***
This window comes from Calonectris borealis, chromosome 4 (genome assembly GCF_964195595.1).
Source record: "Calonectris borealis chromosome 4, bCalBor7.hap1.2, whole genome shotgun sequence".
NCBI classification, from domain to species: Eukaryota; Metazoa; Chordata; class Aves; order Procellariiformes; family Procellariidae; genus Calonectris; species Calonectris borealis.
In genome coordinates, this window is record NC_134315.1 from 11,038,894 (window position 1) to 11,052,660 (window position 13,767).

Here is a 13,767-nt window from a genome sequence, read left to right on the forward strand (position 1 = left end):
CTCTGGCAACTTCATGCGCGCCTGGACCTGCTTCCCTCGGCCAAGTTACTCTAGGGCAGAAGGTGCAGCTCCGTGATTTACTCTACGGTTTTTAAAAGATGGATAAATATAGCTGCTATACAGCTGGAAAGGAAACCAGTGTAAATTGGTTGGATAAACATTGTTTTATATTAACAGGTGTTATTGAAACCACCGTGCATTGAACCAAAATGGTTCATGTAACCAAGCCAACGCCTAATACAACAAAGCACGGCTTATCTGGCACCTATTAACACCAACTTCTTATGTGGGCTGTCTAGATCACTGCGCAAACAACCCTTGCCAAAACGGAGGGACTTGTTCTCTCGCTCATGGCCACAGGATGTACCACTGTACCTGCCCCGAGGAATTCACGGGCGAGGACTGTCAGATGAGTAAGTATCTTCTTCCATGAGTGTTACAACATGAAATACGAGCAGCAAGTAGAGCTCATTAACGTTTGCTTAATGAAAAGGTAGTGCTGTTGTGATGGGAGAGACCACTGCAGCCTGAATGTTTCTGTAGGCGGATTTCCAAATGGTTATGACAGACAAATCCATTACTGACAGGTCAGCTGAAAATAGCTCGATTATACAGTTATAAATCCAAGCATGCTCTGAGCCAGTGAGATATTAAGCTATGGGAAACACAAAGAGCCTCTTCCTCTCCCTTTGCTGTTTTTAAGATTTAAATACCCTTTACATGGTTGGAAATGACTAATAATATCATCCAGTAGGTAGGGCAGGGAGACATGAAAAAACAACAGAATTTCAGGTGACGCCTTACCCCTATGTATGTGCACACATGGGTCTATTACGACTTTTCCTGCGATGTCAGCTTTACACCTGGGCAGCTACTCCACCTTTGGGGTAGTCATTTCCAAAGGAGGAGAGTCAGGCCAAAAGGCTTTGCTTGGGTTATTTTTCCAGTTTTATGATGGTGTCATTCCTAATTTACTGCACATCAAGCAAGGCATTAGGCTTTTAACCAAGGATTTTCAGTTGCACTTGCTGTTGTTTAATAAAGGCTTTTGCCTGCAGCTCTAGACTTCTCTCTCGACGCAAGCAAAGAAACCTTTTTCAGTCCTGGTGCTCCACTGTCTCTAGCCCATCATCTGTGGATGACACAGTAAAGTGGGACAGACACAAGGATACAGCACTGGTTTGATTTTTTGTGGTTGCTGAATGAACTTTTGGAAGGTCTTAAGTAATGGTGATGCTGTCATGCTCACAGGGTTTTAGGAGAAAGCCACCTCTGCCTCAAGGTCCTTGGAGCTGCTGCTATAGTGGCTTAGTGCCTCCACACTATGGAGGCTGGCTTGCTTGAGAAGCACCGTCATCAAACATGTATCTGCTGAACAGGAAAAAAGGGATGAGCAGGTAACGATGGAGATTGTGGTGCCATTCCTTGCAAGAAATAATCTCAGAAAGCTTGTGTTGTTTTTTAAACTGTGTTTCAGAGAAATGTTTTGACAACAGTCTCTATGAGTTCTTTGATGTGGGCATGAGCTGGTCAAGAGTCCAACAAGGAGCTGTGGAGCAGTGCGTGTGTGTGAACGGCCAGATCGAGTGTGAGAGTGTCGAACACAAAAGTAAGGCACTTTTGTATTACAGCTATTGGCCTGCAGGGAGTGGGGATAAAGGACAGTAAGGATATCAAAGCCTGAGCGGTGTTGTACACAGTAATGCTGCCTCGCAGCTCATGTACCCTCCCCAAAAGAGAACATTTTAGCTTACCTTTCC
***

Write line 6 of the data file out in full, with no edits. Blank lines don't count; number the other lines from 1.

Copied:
CTCTGGCAACTTCATGCGCGCCTGGACCTGCTTCCCTCGGCCAAGTTACTCTAGGGCAGAAGGTGCAGCTCCGTGATTTACTCTACGGTTTTTAAAAGATGGATAAATATAGCTGCTATACAGCTGGAAAGGAAACCAGTGTAAATTGGTTGGATAAACATTGTTTTATATTAACAGGTGTTATTGAAACCACCGTGCATTGAACCAAAATGGTTCATGTAACCAAGCCAACGCCTAATACAACAAAGCACGGCTTATCTGGCACCTATTAACACCAACTTCTTATGTGGGCTGTCTAGATCACTGCGCAAACAACCCTTGCCAAAACGGAGGGACTTGTTCTCTCGCTCATGGCCACAGGATGTACCACTGTACCTGCCCCGAGGAATTCACGGGCGAGGACTGTCAGATGAGTAAGTATCTTCTTCCATGAGTGTTACAACATGAAATACGAGCAGCAAGTAGAGCTCATTAACGTTTGCTTAATGAAAAGGTAGTGCTGTTGTGATGGGAGAGACCACTGCAGCCTGAATGTTTCTGTAGGCGGATTTCCAAATGGTTATGACAGACAAATCCATTACTGACAGGTCAGCTGAAAATAGCTCGATTATACAGTTATAAATCCAAGCATGCTCTGAGCCAGTGAGATATTAAGCTATGGGAAACACAAAGAGCCTCTTCCTCTCCCTTTGCTGTTTTTAAGATTTAAATACCCTTTACATGGTTGGAAATGACTAATAATATCATCCAGTAGGTAGGGCAGGGAGACATGAAAAAACAACAGAATTTCAGGTGACGCCTTACCCCTATGTATGTGCACACATGGGTCTATTACGACTTTTCCTGCGATGTCAGCTTTACACCTGGGCAGCTACTCCACCTTTGGGGTAGTCATTTCCAAAGGAGGAGAGTCAGGCCAAAAGGCTTTGCTTGGGTTATTTTTCCAGTTTTATGATGGTGTCATTCCTAATTTACTGCACATCAAGCAAGGCATTAGGCTTTTAACCAAGGATTTTCAGTTGCACTTGCTGTTGTTTAATAAAGGCTTTTGCCTGCAGCTCTAGACTTCTCTCTCGACGCAAGCAAAGAAACCTTTTTCAGTCCTGGTGCTCCACTGTCTCTAGCCCATCATCTGTGGATGACACAGTAAAGTGGGACAGACACAAGGATACAGCACTGGTTTGATTTTTTGTGGTTGCTGAATGAACTTTTGGAAGGTCTTAAGTAATGGTGATGCTGTCATGCTCACAGGGTTTTAGGAGAAAGCCACCTCTGCCTCAAGGTCCTTGGAGCTGCTGCTATAGTGGCTTAGTGCCTCCACACTATGGAGGCTGGCTTGCTTGAGAAGCACCGTCATCAAACATGTATCTGCTGAACAGGAAAAAAGGGATGAGCAGGTAACGATGGAGATTGTGGTGCCATTCCTTGCAAGAAATAATCTCAGAAAGCTTGTGTTGTTTTTTAAACTGTGTTTCAGAGAAATGTTTTGACAACAGTCTCTATGAGTTCTTTGATGTGGGCATGAGCTGGTCAAGAGTCCAACAAGGAGCTGTGGAGCAGTGCGTGTGTGTGAACGGCCAGATCGAGTGTGAGAGTGTCGAACACAAAAGTAAGGCACTTTTGTATTACAGCTATTGGCCTGCAGGGAGTGGGGATAAAGGACAGTAAGGATATCAAAGCCTGAGCGGTGTTGTACACAGTAATGCTGCCTCGCAGCTCATGTACCCTCCCCAAAAGAGAACATTTTAGCTTACCTTTCC